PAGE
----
Being in Silicon Valley I get to meet and talk with a lot of software startups. Android to many of these software companies I meet with is treated as a secondary priority. Rarely, do I meet with a company creating software for Android first or only. If this platform was doing well for the masses then I would imagine we would see more exclusive applications and I would see more software startups getting funded for Android only development. This is simply not the case. Android is benefiting from the network effect of iOS, however, as developers are generally taking their iOS first apps to Android eventually. Android has achieved a degree of the network effect by default, and on the heels of the iPhone.

This network effect is a key area that is driving both iOS and Android. This network effect has created long tail applications.

Long Tail Developers

Chris Anderson helped popularize the concept of the Long Tail with his book called The Long Tail: Why the Future of Business is Selling Less of More. (link) The concept in short is that there is value found in having large quantities of something (apps in this case) which appeals to smaller groups of people. Another way of describing would be simply to say having a successful long tail model means having massive quantities of niche content. [pullquote]Popular apps may be the most profitable but long tail apps are often the most discoverable[/pullquote]

A successful long tail strategy, the one that I would argue creates the highest degree of loyalty to a platform or service, is one that has all the mass market goods (the popular items) but also and large quantities of goods that appeal to smaller groups of people. When we apply this theory to apps only iOS and to a degree the Google Play store are in the discussion. Popular apps may be the most profitable but long tail apps are often the most discoverable.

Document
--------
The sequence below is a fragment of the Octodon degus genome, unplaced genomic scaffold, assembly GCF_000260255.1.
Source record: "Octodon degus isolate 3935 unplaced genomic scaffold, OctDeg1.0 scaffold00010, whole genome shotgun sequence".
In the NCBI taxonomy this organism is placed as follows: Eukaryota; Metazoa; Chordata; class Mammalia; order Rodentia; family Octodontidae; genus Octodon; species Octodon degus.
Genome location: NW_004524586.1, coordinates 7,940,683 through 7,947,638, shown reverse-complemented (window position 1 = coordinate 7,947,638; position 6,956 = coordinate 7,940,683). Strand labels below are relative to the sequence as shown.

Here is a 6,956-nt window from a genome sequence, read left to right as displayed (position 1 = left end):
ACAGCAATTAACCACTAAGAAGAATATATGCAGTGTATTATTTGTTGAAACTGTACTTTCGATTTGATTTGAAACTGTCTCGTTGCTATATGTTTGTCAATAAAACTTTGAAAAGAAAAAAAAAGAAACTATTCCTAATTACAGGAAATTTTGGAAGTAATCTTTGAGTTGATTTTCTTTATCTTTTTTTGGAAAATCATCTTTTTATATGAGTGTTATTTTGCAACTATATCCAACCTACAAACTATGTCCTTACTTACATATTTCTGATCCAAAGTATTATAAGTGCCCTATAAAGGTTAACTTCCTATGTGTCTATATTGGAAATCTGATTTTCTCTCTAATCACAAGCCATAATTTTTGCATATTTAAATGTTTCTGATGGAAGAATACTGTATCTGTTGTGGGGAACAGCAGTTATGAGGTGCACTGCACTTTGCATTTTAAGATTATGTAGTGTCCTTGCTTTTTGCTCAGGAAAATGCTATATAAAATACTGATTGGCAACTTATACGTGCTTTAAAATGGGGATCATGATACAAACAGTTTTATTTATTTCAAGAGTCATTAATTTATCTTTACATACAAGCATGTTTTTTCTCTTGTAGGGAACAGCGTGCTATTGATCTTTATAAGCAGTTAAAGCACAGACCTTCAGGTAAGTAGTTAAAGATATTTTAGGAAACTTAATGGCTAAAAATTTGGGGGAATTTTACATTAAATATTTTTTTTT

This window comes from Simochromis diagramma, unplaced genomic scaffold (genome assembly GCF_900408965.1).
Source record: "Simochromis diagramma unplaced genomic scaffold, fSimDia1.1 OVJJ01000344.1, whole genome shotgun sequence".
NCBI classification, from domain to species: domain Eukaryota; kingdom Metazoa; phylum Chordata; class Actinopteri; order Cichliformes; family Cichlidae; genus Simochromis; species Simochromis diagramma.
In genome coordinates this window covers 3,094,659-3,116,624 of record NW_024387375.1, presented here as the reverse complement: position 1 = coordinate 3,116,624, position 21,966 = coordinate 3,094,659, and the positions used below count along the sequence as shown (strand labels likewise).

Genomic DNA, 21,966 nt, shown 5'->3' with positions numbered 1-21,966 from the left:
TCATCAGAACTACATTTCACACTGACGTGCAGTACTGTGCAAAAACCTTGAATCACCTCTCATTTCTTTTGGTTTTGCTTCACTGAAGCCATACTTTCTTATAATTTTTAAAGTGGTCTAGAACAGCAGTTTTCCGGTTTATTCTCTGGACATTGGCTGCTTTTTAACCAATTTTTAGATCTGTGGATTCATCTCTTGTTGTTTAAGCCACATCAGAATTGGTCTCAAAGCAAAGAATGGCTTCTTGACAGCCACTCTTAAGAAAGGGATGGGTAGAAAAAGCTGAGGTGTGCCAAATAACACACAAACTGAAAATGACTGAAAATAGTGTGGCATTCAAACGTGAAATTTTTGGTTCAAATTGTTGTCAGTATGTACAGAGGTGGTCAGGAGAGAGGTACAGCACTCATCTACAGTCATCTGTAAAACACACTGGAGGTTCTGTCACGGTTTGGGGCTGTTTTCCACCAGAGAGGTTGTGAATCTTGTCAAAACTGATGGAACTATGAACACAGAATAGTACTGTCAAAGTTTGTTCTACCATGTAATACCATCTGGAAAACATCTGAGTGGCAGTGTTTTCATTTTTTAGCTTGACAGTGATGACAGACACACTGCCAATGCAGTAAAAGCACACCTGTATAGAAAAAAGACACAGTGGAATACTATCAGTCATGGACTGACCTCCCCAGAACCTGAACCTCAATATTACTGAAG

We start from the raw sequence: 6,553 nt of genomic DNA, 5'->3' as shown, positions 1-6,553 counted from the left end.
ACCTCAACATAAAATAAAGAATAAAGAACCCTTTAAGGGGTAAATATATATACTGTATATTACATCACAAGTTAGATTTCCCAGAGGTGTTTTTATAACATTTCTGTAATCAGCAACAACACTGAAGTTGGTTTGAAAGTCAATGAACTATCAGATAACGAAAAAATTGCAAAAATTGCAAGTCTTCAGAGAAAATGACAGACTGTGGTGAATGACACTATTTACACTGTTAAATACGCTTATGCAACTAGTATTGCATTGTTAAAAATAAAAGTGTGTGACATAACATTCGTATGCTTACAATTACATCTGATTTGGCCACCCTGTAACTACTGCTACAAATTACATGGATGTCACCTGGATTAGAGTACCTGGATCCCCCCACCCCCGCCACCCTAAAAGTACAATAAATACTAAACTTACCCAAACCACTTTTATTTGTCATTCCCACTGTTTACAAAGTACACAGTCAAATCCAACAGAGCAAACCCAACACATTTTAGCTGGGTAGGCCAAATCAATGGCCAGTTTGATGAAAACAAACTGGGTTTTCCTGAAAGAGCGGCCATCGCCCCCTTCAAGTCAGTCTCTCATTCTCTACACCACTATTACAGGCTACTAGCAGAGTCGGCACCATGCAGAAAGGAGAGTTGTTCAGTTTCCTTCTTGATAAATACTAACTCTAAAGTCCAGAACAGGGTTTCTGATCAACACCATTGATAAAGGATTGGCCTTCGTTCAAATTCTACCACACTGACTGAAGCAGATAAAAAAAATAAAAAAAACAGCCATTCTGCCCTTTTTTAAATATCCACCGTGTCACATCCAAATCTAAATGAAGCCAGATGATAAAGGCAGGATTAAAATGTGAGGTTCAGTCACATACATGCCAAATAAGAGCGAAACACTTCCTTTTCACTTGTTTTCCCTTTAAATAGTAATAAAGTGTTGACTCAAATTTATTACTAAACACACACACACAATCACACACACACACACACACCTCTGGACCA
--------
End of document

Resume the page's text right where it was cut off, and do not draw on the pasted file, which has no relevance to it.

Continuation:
Imagine being a Windows Phone or BlackBerry user for a moment. Your friends or family members are all talking about the new apps they discovered or are using, for things like health and fitness, education, gardening, sports, etc. They all rave about these great apps that they love and are adding value to their lives. These apps don’t exist on your platform and probably won’t for a long time if ever, unless a critical mass is acquired. Which, of course, is not going to happen without long tail apps and long tail app developers. Its a chicken and egg problem.

Or imagine your kids sports team starts using an application to help manage schedules and parents assignments, but it only exists on iOS or Android. Your favorite grocery store, market, magazine, favorite brand, etc., comes out with an app, but it’s only available on iOS or Android. Your kids schools offer mobile apps, but they are only on iOS or Android. The workout video series you just bought has an app but it is only on iOS or Android. I hope you see my point.

Windows Phone and possibly BlackBerry may get the popular apps from the big developers, but where the platform really suffers is in the long tail apps and content, which is the driving strength for the mass market with iOS and Android. Only iOS and Android are attracting long tail developers at the moment.

Developing a critical mass of long tail apps and the developers who will continue to make them, is the biggest single hurdle I believe Microsoft, BlackBerry, and any other platform that aspires to enter the market. Without them, these alternative mobile operating systems will continue to struggle to find customers for their products until the same long tail apps make it to their platforms. If they make it to their platforms of course.